WINSTON-SALEM, N.C. -- Feb. 25 will make it one year since Jeffrey Black lost his wife Karen to a heroin overdose.
"It's been really hard to not have her around," Black said. "She was my number one cheerleader, my number one support. My wife had been trying to get clean."
Black, a recovering addict, says his wife was with a friend when it happened, but that friend didn't call police fast enough.
"Nobody was there that had Narcan," he said. "None was brought in enough time."
Winston-Salem police say stories like Karen's are why more than half of their patrol officers carry Narcan, which reverses the effects of an overdose.
"After a dose or two or maybe even three, at times, we start slowly seeing them come back to life," Capt. William Penn said.
So far, it's been working.
Last year, Winston-Salem police successfully reversed 82 overdoses, more than any other law enforcement agency in the state, according to the nonprofit NC Harm Reduction Coalition.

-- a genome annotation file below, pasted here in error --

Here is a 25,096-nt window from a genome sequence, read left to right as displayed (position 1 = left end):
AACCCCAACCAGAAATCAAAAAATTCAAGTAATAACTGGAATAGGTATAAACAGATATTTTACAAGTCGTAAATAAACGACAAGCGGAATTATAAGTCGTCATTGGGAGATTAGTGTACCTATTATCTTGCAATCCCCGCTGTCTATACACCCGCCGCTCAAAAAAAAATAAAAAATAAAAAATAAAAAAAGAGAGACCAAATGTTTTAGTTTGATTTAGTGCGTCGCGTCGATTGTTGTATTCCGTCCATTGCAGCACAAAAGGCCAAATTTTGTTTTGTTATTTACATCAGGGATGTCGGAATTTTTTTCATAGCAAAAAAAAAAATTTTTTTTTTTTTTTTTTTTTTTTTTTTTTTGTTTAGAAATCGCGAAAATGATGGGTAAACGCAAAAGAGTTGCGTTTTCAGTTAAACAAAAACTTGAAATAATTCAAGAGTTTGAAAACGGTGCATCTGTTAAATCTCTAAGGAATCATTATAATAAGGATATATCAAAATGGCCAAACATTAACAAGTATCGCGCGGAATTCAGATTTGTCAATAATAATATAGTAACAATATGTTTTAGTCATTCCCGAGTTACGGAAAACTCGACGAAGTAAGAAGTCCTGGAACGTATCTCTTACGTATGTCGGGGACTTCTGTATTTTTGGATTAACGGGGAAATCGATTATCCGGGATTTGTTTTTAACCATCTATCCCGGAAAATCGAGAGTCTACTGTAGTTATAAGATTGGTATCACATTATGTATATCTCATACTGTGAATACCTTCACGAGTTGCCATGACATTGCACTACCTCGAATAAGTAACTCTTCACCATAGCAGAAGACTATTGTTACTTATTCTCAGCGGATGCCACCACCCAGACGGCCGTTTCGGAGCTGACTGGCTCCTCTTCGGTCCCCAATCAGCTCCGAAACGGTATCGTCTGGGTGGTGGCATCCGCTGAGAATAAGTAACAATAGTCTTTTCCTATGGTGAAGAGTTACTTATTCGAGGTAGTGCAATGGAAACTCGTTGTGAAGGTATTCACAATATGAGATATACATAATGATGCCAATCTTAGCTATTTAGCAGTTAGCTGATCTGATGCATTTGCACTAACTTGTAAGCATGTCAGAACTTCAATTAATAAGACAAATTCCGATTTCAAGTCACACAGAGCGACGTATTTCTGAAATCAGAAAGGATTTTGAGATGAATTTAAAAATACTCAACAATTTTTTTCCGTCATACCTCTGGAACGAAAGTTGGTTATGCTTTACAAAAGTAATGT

"It's a bittersweet distinction in that we were able to save 82 lives, but it's bitter in the fact that it's so many people overdosing on opiates," Penn said.
In 2017, Greensboro police saved at least 58 people through successful overdose reversals.
High Point police had 37; Burlington police had at least 13.
"We're doing our best to save lives," Penn said.
Penn says before they carried Narcan, officers couldn't do much to save someone who overdosed.
"There was a feeling of helplessness among these officers as we would simply wait on EMS to arrive so that person can get aid," Penn said.
Penn says although it saves lives, Narcan isn't the final answer to the opioid crisis.
"There's no guarantee that they'll be found in time to always be saved," he said.
People like Black say it does give addicts more time to turn their lives around.
"Survive to have another chance at another day to make another decision," Black said.